Stimulus: No Blank Check for States

By: - February 20, 2009 12:00 am


Here is a sampling of how some governors are preparing for the stimulus money:

  • Alabama Gov. Bob Riley (R)appointed his former finance director and current chief justice, Drayton Nabers, to coordinate the state’s share of the funds.
  • California Assemblyman Manuel Perez (D) will head a task force that will hold public hearings and come up with a plan by May.
  • Connecticut Gov. M. Jodi Rell (R) has appointed a working group of municipal officials, business leaders, legislators and state agency chiefs to determine a list of “shovel-ready” projects.
  • Colorado Gov. Bill Ritter (D) appointed a committee headed by Don Elliman, director of the Colorado Office of Economic Development, and composed of elected officials and business leaders.
  • Idaho Gov. Butch Otter (R) wants state agencies to specify by early March how they would use stimulus money, and he wants a special committee to help him evaluate the proposals.
  • Kansas Gov. Kathleen Sebelius’ (D) task force , made up of state Cabinet officials and legislative leaders, has already met to discuss potential projects.
  • Maine Gov. John Baldacci (D) has launched a Web site to track how funds are being used.
  • Massachusetts Gov. Deval Patrick (D) selected real estate professional Jeffrey A. Simon to lead the state’s economic recovery infrastructure program.
  • Minnesota Gov. Tim Pawlenty (R) appointed the state budget office director to be Minnesota’s stimulus coordinator .
  • Missouri Gov. Jay Nixon (D) appointed 26 people to a new “economic stimulus coordination council.”
  • New Hampshire Gov. John Lynch (D) tapped state Deputy Attorney General Orville “Bud” Fitch to head an office to manage the funds.
  • New York Gov. David Paterson (D) launched for people to provide suggestions and created a cabinet to manage projects.
  • North Carolina Gov. Bev Perdue (D) set up an office headed by Dempsey Benton, former secretary of the state Health and Human Services Department.
  • Ohio Gov. Ted Strickland (D) picked a former U.S. diplomat who served in Japan, Ronald Richard, to be his “infrastructure czar.”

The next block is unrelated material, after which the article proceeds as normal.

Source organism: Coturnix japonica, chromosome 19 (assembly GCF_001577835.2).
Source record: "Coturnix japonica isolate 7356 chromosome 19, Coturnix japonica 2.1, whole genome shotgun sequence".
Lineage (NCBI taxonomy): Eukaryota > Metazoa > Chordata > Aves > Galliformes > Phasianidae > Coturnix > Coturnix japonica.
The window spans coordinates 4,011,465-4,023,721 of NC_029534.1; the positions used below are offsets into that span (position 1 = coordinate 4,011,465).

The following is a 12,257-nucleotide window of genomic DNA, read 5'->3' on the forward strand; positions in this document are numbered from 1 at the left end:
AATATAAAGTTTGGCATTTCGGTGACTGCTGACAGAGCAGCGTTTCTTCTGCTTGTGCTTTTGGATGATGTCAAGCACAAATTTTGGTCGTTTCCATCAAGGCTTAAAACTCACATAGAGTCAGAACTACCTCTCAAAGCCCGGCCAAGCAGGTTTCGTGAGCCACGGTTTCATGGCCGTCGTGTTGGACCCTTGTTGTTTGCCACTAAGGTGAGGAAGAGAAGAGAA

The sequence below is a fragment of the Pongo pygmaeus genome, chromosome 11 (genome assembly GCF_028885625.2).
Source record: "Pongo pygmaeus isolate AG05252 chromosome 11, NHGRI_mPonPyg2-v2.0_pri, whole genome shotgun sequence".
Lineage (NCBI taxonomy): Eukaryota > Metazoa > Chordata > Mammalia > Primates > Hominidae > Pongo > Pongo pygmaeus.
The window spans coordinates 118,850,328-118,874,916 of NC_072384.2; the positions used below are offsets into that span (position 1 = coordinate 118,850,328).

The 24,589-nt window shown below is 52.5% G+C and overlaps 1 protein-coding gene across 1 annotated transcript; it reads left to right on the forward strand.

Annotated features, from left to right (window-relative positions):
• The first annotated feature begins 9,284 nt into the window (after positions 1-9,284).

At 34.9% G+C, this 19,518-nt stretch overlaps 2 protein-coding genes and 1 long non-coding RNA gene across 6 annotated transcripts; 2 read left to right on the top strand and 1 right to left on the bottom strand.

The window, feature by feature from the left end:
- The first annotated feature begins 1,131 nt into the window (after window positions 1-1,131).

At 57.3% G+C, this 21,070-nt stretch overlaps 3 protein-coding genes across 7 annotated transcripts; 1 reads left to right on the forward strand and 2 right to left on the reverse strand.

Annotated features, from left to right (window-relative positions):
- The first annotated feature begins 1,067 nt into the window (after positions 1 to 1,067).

• Rhode Island Gov. Don Carcieri (R) tapped his deputy chief of staff, Beverly Najarian, to run a new office overseeing the state’s share of the federal money.
  • Vermont has created a Vermont Federal Recovery Office .
  • Virginia Gov. Tim Kaine (D) set up to gather project ideas and to track how the funds are spent
  • Washington Gov. Chris Gregoire (D) appointed a former state budget director, Dick Thompson, to head the state’s efforts.
  • Wisconsin Gov. Jim Doyle (D) created and appointed a utility official, Gary Wolter, to head the state’s stimulus office, while the Legislature’s budget-writing panel will review spending.

Of the $200 billion states stand to get from the federal economic stimulus package, governors will have leeway in how to spend about $135 billion with the rest of the money restricted for specific uses.

President Obama is banking on states to spend their money quickly on repairing roads and patching gaps in state budgets to prevent layoffs and cuts to education and other social programs.

Congress didn’t write states a blank check, however, but instead directed much of the money into specific programs, including education, benefits for the unemployed and transportation, and largely used existing formulas to compute each state’s share. In all, the total package provides money for some 40 programs that involve states.

The streams of federal stimulus money that give governors the most flexibility include the $87 billion for Medicaid, the joint federal-state program to provide health insurance for the poor; $39.5 billion for a “state fiscal stabilization” fund designed to help states avoid cutting education; and $8.8 billion in grants for public safety and other government services.

These funds will go to a state’s general fund and can be used to offset cuts states would have had to make to other programs to balance their budgets, said Scott Pattison, executive director of the National Association of State Budget Officers. “The federal funds cover a lot of what states would have had to set aside themselves.”